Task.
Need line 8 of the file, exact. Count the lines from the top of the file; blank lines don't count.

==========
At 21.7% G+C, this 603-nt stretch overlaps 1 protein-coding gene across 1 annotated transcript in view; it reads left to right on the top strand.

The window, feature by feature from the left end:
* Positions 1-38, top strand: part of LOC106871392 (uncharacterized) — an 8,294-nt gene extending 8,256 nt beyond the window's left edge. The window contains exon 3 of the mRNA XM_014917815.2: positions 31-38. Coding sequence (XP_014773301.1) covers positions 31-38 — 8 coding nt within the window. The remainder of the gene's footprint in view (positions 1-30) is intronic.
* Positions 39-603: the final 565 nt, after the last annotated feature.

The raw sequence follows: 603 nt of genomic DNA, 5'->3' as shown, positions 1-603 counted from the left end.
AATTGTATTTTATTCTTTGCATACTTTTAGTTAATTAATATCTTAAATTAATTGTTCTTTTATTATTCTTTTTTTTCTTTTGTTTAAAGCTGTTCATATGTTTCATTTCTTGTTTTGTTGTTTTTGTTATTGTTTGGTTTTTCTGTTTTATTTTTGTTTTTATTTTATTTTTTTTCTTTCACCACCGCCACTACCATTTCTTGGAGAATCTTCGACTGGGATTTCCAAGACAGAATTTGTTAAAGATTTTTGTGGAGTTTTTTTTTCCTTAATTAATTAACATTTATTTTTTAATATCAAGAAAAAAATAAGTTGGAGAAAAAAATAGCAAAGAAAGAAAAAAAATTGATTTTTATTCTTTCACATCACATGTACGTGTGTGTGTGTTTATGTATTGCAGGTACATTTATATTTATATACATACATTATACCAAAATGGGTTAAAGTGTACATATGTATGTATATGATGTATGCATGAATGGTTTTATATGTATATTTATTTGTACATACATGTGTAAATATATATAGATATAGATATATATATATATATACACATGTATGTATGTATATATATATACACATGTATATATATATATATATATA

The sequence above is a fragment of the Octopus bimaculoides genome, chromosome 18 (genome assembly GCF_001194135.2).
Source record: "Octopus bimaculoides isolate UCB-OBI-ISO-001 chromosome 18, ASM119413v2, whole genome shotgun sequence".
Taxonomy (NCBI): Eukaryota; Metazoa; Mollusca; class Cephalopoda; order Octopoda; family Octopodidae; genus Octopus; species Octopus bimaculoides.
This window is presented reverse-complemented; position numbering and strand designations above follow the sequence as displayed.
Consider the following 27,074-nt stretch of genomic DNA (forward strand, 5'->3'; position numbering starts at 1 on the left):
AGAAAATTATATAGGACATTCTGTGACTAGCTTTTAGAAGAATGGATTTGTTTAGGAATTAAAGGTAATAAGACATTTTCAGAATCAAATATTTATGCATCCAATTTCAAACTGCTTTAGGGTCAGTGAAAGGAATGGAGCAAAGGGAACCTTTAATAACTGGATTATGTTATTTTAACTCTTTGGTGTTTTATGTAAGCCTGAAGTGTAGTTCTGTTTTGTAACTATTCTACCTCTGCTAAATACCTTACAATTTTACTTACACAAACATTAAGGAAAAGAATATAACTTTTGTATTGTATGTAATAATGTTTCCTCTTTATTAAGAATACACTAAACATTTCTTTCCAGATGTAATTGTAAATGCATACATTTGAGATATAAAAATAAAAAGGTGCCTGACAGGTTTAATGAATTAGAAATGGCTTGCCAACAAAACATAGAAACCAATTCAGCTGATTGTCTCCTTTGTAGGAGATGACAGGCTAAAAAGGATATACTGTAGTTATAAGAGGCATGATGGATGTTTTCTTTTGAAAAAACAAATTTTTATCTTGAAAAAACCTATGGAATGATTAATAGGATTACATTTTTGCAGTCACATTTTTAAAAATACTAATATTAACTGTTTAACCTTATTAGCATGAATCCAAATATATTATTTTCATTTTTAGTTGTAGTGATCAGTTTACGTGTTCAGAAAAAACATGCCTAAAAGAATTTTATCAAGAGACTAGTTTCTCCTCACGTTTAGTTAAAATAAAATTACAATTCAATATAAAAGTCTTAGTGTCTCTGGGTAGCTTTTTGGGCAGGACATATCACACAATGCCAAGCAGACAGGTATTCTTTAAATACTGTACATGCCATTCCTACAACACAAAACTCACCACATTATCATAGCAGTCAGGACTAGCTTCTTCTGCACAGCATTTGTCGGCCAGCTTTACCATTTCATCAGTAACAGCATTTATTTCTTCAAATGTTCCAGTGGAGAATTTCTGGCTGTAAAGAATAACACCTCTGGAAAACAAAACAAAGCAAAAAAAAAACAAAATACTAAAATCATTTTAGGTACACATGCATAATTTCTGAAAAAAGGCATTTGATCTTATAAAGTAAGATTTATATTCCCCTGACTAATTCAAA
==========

Source record: "Octopus bimaculoides isolate UCB-OBI-ISO-001 chromosome 18, ASM119413v2, whole genome shotgun sequence".